China meltdown has burned global carmakers

EDWARD NIEDERMEYER


August 25, 2015 – 3:45 pm ET

When a chemical warehouse in Tianjin, China, exploded this month, destroying some 10,000 parked vehicles, cynics suggested that the disaster might actually be for the best, given the massive glut of unsold cars sitting on Chinese lots.

Yet with the turmoil in China’s stock markets continuing to pummel the troubled auto sector, it seems that any true industry correction will require a considerably larger explosion. The situation leaves the world’s biggest automakers torn between their desire for short-term dominance in China and the need for a painful correction to stabilize the world’s largest car market for them. 

There is no understating the importance of China to the big car producers: With only 106 cars per 1,000 Chinese right now, analysts say demand still has the potential to exceed 35 million units by 2020. Yet rising inventories have been putting pressure on new-car dealers, resulting in severe price-cutting and open rebellion between the China Automobile Dealers Association and manufacturers late last year. By last month, when China’s stock market began melting down, import car dealers were facing as much as 143 days of supply. With new car sales falling nearly 7 percent in July and headed toward their first net-negative year in recent memory, it seems likely that oversupply will haunt China’s auto market for the foreseeable future.

Global automakers have begun responding by cutting production at existing plants, and Toyota has extended production stoppages at its Tianjin joint venture. An index of 23 major Chinese automotive joint ventures shows they are operating plants at less than full capacity for the first time ever. (The Chinese government mandates that all foreign investors have domestic joint partners.)

The two biggest foreign players, GM and Volkswagen, have also slashed prices in hopes of turbocharging demand. But the effectiveness of these moves will depend on how large of a hole the automakers have dug for themselves. It seems pretty clear that Volkswagen has been overstating its Chinese sales numbers by booking 60,000 to 100,000 vehicles per year as “unsold deliveries.” In the race to dominate Chinese and global sales rankings, automakers seem to have been delivering cars without buyers, potentially creating an oversupply time-bomb.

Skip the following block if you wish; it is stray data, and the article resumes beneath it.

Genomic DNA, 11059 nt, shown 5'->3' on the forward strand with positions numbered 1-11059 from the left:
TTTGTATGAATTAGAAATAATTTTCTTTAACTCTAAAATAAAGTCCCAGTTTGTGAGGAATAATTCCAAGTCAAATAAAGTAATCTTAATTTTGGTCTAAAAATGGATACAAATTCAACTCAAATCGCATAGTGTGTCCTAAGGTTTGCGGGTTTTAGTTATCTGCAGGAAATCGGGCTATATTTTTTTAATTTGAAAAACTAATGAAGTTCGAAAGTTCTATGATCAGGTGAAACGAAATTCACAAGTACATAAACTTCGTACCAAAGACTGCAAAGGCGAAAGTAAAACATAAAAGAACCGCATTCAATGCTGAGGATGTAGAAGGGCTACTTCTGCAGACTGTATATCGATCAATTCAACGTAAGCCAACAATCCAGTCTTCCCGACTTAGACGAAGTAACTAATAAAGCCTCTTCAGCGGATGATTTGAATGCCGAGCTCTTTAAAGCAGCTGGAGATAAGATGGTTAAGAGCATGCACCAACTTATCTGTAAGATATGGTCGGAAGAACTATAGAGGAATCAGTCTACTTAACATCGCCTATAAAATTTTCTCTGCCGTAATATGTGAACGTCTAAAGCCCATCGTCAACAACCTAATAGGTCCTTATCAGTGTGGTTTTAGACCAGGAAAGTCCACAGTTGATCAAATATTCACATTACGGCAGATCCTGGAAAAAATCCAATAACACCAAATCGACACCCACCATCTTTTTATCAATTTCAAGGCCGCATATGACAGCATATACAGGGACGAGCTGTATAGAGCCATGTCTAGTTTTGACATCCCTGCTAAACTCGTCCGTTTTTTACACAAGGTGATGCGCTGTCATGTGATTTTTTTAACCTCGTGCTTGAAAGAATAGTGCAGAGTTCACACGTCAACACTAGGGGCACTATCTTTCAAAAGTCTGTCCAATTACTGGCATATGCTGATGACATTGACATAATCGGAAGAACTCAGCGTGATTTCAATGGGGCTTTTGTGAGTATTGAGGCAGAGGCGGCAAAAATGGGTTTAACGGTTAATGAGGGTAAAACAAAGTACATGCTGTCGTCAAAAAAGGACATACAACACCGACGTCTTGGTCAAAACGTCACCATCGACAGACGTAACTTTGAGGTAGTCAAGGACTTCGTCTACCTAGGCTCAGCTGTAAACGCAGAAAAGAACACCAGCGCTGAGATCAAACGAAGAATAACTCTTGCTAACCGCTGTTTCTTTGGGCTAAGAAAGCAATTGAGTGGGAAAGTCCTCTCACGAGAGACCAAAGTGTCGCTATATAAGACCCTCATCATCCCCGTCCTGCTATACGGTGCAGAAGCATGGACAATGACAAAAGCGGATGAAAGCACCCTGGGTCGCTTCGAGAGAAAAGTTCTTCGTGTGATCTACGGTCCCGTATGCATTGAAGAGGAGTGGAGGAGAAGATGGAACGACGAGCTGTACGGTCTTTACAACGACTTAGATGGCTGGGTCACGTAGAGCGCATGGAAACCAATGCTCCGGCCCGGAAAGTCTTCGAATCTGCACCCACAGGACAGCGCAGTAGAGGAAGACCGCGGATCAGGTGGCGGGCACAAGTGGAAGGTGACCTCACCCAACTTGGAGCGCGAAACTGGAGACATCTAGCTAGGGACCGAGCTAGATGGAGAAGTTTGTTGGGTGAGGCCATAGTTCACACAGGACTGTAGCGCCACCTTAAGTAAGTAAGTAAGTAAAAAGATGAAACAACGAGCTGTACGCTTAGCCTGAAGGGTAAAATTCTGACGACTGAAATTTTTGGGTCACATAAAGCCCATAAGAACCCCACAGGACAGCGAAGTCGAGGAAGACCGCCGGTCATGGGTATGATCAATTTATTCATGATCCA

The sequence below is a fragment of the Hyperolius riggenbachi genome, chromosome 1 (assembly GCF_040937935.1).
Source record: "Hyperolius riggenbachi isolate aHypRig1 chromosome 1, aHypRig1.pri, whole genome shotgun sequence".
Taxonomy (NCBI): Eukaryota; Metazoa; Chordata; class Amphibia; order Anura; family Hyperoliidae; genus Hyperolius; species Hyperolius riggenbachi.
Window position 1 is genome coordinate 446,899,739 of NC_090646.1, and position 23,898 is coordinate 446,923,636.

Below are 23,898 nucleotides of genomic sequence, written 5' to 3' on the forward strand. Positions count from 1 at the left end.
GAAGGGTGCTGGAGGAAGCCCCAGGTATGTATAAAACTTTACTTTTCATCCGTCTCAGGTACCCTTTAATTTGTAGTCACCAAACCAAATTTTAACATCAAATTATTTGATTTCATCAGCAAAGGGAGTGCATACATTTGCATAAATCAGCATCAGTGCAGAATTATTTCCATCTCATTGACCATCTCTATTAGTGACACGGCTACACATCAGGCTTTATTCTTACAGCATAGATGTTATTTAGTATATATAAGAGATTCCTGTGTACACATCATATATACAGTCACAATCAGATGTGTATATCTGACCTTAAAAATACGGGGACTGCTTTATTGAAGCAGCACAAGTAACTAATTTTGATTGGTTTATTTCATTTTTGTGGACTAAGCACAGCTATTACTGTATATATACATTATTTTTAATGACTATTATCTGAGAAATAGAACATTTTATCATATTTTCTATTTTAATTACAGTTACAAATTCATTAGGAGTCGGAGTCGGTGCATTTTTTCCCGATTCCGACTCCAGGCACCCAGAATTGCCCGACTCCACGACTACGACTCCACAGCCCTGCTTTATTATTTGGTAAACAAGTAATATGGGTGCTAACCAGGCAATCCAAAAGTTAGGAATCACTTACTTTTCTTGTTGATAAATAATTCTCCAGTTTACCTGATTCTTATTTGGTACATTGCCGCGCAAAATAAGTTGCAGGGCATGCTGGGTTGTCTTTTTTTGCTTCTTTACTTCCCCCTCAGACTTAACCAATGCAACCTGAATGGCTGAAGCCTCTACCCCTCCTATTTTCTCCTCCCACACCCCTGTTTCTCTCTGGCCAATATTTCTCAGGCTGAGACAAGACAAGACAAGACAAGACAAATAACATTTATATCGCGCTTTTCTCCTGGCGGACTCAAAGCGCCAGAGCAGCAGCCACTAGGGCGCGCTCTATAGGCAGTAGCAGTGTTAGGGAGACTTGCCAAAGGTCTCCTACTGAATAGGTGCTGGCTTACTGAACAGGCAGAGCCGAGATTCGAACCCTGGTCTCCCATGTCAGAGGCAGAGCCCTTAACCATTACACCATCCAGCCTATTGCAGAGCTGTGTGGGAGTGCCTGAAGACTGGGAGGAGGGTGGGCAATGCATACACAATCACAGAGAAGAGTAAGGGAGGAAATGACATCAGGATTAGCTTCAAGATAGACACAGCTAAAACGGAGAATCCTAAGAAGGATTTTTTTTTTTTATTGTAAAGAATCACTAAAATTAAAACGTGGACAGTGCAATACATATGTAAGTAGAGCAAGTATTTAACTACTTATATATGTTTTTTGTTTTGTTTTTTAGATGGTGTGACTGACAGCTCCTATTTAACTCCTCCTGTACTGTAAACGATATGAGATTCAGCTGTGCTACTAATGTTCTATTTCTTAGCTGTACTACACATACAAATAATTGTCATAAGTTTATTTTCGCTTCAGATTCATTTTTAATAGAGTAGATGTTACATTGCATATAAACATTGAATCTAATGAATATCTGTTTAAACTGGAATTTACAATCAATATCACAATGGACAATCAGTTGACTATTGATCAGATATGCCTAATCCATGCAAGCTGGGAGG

On the strength of these overheated numbers and the frantic competition for sales volume in their last great growth market, automakers have been investing in joint-ventures for years, which now seem likely to run at under-capacity for the indefinite future.

GM has announced it will put another $ 5 billion into China through 2018 — for a total of $ 16 billion — moving to increase production from 3.5 million units annually to 5 million units. Volkswagen plans a similar 40 percent growth through 2019, also to 5 million units per year. Even less China-dependent firms, from Toyota to Hyundai, are locked into new plant capacity there. Unless demand picks up, the market’s most dominant firms could find their aggressive growth strategies turned into anchors, as rule of thumb holds that profits turn to losses when plants operate at below 80 percent of capacity.

Yet automakers seem intent on ramping up production. It’s true that the long-term fundamentals still look incredibly bullish by global standards. And with only one in five Chinese car buyers relying on credit — a welcome alternative to the boom in subprime loans in the U.S. — there does seem to be bandwidth to bring more demand into the market.

The catch is that automakers would be best off now aggressively working to curb oversupply and to keep prices from spiraling downward; then a strong market correction could lay the foundation for a long-term return to growth. But if cut-throat competition for volume sales persists, exacerbated by weakness in the other once- promising BRICS markets, automakers could be headed toward a massive pileup in China.

Edward Niedermeyer, an auto-industry consultant, is the co-founder of Daily Kanban and the former editor of the blog The Truth About Cars. This column was distributed by BloombergView.

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